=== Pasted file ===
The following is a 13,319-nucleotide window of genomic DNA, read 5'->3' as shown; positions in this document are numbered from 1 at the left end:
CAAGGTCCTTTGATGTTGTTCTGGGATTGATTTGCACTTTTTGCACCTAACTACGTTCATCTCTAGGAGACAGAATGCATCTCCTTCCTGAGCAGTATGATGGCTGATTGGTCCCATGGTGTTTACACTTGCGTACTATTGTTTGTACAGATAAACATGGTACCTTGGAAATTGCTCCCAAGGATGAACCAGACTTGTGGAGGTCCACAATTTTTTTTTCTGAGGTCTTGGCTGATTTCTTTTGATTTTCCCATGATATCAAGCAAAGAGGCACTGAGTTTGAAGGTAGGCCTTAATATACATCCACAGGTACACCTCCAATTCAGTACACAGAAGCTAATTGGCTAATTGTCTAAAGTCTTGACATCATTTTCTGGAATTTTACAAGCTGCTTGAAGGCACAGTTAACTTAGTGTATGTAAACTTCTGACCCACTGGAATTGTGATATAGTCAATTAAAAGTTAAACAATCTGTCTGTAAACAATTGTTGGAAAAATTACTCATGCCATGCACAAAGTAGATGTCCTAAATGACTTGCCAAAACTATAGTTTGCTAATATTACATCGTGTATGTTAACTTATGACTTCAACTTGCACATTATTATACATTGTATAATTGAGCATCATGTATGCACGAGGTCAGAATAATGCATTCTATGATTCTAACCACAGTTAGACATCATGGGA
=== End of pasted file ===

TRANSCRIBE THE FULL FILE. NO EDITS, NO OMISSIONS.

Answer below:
The following is a 13,319-nucleotide window of genomic DNA, read 5'->3' as shown; positions in this document are numbered from 1 at the left end:
CAAGGTCCTTTGATGTTGTTCTGGGATTGATTTGCACTTTTTGCACCTAACTACGTTCATCTCTAGGAGACAGAATGCATCTCCTTCCTGAGCAGTATGATGGCTGATTGGTCCCATGGTGTTTACACTTGCGTACTATTGTTTGTACAGATAAACATGGTACCTTGGAAATTGCTCCCAAGGATGAACCAGACTTGTGGAGGTCCACAATTTTTTTTTCTGAGGTCTTGGCTGATTTCTTTTGATTTTCCCATGATATCAAGCAAAGAGGCACTGAGTTTGAAGGTAGGCCTTAATATACATCCACAGGTACACCTCCAATTCAGTACACAGAAGCTAATTGGCTAATTGTCTAAAGTCTTGACATCATTTTCTGGAATTTTACAAGCTGCTTGAAGGCACAGTTAACTTAGTGTATGTAAACTTCTGACCCACTGGAATTGTGATATAGTCAATTAAAAGTTAAACAATCTGTCTGTAAACAATTGTTGGAAAAATTACTCATGCCATGCACAAAGTAGATGTCCTAAATGACTTGCCAAAACTATAGTTTGCTAATATTACATCGTGTATGTTAACTTATGACTTCAACTTGCACATTATTATACATTGTATAATTGAGCATCATGTATGCACGAGGTCAGAATAATGCATTCTATGATTCTAACCACAGTTAGACATCATGGGA